Expert warns of further fall in maize price

Women selling maize grain in the market.

The Masindi District Commercial Officer (DCO), Mr Moses Kalyegira, has warned of a further drop in the price for maize grain if educational institutions remained closed in the country.

Mid March this year, government closed down all learning establishments as part of the measures of preventing the spread of COVID-19 in Uganda.

Mr Kalyegira notes that educational institutions are the biggest consumer market for maize product in the country; thus, their closure reduced its demand which has greatly affected its price since traders usually buy it and supply its flour to these institutions. 

The DCO discloses that at the time schools were closed, a kilogramme of maize grain stood at more than Shs1,000 but drastically dropped to Shs700 a month later. Currently, a kilogramme stands between Shs500 and Shs200 in Masindi.

Mr Kalyegira adds that the COVID-19 restrictions that were imposed at the borders with Uganda also stopped many Ugandan traders from exporting the maize grain to the neighbouring countries. This further reduced its market.

“When the lockdown was announced in March, the price for maize had increased to above Shs1,000. Remember the term had just begun. Unfortunately, schools closed and the farmer could not sell because produce dealers buy with intent to supply to the market. All educational institutions including, primary and secondary schools, tertiary institutions and universities were closed leading to a fall in the price of maize,” he says.

“Sometimes neighbouring countries buy our maize and traders were able to cross because there weren’t any restrictions against exporting crops. But because of the confusion that took place at the border where one’s truck could spend like two weeks without being cleared, caused the traders to lose guts. So, this resulted into a fall in price,” Mr Kalyegira continues.

Audio: Kalyegira on price fall (Runyoro/Rutooro)

The commercial officer predicts a further fall in the price when the maize for this year’s first season dries up before schools are re-opened.

“If the situation remains like this, it will be terrible because farmers are now harvesting. This means that the price will fall further. However, we are optimistic that if government implements its system of buying farmers’ crops and paying them, it would be better. However, mark that government systems take long.”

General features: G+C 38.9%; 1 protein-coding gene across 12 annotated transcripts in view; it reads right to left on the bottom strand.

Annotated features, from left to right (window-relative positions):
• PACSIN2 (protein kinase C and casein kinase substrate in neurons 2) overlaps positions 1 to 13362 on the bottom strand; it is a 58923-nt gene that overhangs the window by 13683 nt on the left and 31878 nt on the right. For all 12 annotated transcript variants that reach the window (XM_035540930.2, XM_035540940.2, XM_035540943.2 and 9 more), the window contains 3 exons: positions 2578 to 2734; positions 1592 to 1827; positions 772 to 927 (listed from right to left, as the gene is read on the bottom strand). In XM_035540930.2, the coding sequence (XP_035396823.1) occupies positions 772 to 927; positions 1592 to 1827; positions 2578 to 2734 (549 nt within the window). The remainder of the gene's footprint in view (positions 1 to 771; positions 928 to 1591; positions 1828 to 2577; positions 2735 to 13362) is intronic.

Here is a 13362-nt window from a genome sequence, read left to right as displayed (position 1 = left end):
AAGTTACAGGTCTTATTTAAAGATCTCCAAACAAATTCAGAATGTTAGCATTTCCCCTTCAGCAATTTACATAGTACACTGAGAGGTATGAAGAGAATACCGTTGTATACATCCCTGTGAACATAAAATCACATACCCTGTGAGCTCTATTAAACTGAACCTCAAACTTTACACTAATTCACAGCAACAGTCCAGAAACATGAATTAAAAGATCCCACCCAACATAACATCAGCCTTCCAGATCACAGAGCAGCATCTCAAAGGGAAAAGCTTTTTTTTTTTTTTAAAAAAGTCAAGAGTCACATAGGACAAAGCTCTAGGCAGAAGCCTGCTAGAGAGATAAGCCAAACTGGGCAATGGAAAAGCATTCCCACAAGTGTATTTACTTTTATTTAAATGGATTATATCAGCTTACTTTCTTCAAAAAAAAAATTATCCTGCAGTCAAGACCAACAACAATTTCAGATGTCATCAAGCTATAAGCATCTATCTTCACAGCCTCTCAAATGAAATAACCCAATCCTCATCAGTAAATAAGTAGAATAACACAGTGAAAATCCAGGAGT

Audio: Kalyegira on prediction (Runyoro/Rutooro)

Mr Kalyegira, however, advises farmers to diversify their farming practices by planting different crops as government plans to help Uganda’s maize grain access foreign market in order to overcome the biting low price.

“But we are hopeful that once schools re-open the price of maize will increase. So, maize farmers will have to be patient a bit. As much as government plans to look for foreign markets, it will take a little longer. People have been asking me if they can continue planting maize. Yes, planting maize is good but we should try to diversify because there are crops that do not depend on schools yet with a big market and fetching high income. These include peanuts and beans. The demand for beans is always available because even non students consume them,” he advises.

Audio: Kalyegira on advice (Runyoro/Rutooro)

Mr Kanaginagi Ateenyi, a resident of Bbookwe village in Pakanyi sub-county is one the famous maize farmers in Masindi district. He says he is harvesting his maize for the first season but he cannot sell it at the current price for fear of incurring losses.

Mr Kanaginagi adds that he intends to first keep his maize and sell at a later date when the price appreciates.

“Schools are our major maize market since students consume maize meal. But since the schools closed, the market became low and as we talk now, after harvesting the price for maize grain is between Shs400 and Shs500 yet it would be between Shs600 and Shs700. I was calculating the production cost as of now including the application of fertilizers among others the price should be at Shs600 which is already a loss,” he says.

Adding: “I am now harvesting my maize. But I will first keep it until October or November because experience shows that early sales are rare. By November 16, when the price shall still be remaining low, then I will sell it off.”

Audio: Kanaginagi on maize price (Runyoro/Rutooro)

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